One Second at a Time
Which is to say that June 30th 2012 was 86,401 seconds long. An additional leap second was added to account for the slowing of Earth’s rotation, and to ensure that our atomic clock and the solar Year are in synch. Fortunately, theAbysmal Calendar allows for such adjustments without throwing off the perpetual year (although a leap second is hardly as disruptive as daylight savings). Any adjustments to the calendar year, whether leap seconds or days or what have you, can be added to the New Year’s Day (equivalent to December 21st), without changing the other 364 days of the year.
from the cbc
June 30, 2012 will be exactly one second longer than any other day this year, according to the world’s timekeepers.
Horologists will be adding one “leap second” to Coordinated Universal Time (UTC) this weekend to compensate for the very gradual and unpredictable slowing down of our planet.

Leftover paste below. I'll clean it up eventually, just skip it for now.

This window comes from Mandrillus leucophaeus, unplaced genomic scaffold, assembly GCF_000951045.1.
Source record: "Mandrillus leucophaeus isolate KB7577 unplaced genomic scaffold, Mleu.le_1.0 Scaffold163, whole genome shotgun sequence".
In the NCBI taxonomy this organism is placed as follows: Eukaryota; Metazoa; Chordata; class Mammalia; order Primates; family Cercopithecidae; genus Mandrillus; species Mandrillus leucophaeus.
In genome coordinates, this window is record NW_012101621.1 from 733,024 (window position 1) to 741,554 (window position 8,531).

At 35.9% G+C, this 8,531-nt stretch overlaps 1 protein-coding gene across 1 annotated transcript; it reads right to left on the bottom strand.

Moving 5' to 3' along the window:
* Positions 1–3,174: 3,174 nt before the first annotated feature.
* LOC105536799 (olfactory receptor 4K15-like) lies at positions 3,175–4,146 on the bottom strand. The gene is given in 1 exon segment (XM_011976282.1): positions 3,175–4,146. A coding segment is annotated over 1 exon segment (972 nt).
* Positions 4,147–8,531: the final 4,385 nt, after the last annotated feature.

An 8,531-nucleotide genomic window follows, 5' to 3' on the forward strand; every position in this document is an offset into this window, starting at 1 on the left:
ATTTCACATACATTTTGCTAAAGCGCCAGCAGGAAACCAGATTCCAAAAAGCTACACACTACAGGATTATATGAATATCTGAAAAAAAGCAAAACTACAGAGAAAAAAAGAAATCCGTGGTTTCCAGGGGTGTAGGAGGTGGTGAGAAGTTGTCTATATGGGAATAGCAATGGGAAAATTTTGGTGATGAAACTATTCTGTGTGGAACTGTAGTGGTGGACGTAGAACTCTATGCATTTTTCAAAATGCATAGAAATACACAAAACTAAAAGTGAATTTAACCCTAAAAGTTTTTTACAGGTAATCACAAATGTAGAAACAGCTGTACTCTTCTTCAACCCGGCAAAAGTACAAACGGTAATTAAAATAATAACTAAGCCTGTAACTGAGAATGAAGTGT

Basically, there are two main standards for measuring time on earth: solar time, based on the rotation of the earth, and International Atomic Time, which relies on the pulsation of atoms to measure time with near-perfect accuracy.
The earth takes just over 86,400 seconds for a full 360-degree revolution, but the gravitational pull of ocean tides, the sun and the moon all affect its rotation ever so slightly.
This has led to a creeping discrepancy between the two times, which the International Earth Rotation and Reference Systems Service (IERS) decided to start fixing in 1971 with the introduction of leap seconds. A total of 24 leap seconds have been added to the clock since.
These leap seconds must be inserted every 1 to 2 years to avoid solar time and atomic time from spreading too far apart, according to the IERS.
However, due to an unusual temporary acceleration of the Earth, no leap seconds were needed between 1998 and 2005. The last leap second occurred at the end of December in 2008.
This weekend’s leap second will effectively make the last minute of June 61 seconds, instead of the standard 60 – meaning that you have one extra second to enjoy this Canada Day long weekend.
174 Days to Dec 21st 2012